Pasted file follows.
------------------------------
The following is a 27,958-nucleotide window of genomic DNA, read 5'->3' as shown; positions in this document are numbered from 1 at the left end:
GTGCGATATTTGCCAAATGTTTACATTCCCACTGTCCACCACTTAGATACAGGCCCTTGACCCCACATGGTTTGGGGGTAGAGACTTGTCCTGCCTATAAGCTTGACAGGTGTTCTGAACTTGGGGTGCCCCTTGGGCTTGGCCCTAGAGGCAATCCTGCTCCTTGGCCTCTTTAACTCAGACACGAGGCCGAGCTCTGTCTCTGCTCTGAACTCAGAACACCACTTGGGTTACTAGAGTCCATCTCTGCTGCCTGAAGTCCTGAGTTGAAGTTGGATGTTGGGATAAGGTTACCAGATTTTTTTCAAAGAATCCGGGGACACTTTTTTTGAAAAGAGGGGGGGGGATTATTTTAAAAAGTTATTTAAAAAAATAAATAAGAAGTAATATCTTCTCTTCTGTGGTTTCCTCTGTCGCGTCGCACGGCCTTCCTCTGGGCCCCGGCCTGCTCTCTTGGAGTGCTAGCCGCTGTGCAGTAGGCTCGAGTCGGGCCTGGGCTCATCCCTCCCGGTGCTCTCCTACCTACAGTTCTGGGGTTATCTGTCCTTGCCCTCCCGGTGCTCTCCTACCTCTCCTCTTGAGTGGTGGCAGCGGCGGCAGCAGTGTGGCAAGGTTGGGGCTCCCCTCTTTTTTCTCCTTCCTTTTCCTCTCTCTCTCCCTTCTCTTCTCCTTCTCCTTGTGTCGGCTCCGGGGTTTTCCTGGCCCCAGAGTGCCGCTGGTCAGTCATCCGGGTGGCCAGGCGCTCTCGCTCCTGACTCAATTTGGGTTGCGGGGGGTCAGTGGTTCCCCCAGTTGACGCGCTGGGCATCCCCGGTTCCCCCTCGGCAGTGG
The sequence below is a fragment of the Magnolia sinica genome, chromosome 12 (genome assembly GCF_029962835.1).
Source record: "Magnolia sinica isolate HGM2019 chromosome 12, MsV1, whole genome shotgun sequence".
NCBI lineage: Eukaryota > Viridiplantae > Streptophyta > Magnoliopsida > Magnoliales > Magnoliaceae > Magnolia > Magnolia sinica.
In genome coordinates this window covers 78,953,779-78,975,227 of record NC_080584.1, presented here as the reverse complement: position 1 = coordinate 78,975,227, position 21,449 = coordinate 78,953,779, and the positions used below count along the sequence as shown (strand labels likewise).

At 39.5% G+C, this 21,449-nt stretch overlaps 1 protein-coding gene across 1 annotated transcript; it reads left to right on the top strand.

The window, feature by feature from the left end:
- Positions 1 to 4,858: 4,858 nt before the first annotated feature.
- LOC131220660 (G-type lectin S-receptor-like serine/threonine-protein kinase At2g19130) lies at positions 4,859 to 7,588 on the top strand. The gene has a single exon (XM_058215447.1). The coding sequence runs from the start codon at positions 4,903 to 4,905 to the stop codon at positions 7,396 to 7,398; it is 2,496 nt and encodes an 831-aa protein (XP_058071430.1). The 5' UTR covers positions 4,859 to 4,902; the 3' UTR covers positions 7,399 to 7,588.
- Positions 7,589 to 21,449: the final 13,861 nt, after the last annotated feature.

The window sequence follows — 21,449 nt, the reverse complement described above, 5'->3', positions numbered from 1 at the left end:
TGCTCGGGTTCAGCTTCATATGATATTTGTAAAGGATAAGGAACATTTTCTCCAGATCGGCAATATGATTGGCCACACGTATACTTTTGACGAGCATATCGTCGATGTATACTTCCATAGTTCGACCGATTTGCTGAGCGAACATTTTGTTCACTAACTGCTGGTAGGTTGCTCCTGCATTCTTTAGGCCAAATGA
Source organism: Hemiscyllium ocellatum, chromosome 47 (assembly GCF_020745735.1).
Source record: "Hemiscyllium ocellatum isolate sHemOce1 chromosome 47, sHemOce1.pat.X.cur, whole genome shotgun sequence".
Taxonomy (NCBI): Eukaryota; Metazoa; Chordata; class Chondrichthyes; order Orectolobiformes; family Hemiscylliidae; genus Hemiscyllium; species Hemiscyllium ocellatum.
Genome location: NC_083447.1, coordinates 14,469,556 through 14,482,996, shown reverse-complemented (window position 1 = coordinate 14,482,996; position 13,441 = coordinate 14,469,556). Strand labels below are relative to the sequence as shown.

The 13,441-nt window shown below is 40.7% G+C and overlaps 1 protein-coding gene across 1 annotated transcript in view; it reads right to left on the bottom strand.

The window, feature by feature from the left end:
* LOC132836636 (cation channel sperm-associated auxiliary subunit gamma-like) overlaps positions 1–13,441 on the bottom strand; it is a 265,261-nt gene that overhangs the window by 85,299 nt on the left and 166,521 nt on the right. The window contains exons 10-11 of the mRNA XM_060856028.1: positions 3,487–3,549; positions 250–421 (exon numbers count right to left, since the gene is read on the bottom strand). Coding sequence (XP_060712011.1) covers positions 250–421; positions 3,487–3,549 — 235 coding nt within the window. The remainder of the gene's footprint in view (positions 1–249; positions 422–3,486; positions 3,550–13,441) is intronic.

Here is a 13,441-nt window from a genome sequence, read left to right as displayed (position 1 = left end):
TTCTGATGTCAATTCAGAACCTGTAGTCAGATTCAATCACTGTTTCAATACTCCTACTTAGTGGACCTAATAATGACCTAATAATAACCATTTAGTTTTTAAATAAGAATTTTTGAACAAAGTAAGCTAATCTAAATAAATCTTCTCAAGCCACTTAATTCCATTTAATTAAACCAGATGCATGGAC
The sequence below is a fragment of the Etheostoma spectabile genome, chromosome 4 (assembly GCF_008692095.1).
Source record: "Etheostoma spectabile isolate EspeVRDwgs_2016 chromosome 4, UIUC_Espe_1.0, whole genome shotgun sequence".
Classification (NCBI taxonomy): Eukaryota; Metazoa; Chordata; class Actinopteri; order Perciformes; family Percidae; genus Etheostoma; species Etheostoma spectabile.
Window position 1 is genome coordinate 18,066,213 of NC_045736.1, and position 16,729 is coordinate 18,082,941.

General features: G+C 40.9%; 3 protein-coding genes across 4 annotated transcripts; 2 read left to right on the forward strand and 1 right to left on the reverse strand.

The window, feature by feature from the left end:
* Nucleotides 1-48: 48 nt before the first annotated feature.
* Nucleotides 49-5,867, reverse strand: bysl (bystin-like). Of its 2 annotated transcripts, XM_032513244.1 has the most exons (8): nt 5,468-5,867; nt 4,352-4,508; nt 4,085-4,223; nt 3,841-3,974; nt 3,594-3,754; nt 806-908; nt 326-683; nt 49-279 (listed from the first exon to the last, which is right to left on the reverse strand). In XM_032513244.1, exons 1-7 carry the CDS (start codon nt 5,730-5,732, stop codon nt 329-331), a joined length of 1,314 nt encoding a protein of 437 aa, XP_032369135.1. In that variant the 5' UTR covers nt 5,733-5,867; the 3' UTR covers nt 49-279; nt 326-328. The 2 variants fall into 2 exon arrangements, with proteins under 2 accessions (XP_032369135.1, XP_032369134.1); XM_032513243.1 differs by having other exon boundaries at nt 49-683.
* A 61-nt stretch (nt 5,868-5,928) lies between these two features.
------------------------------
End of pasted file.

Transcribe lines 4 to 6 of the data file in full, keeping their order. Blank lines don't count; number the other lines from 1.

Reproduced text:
Source record: "Magnolia sinica isolate HGM2019 chromosome 12, MsV1, whole genome shotgun sequence".
NCBI lineage: Eukaryota > Viridiplantae > Streptophyta > Magnoliopsida > Magnoliales > Magnoliaceae > Magnolia > Magnolia sinica.
In genome coordinates this window covers 78,953,779-78,975,227 of record NC_080584.1, presented here as the reverse complement: position 1 = coordinate 78,975,227, position 21,449 = coordinate 78,953,779, and the positions used below count along the sequence as shown (strand labels likewise).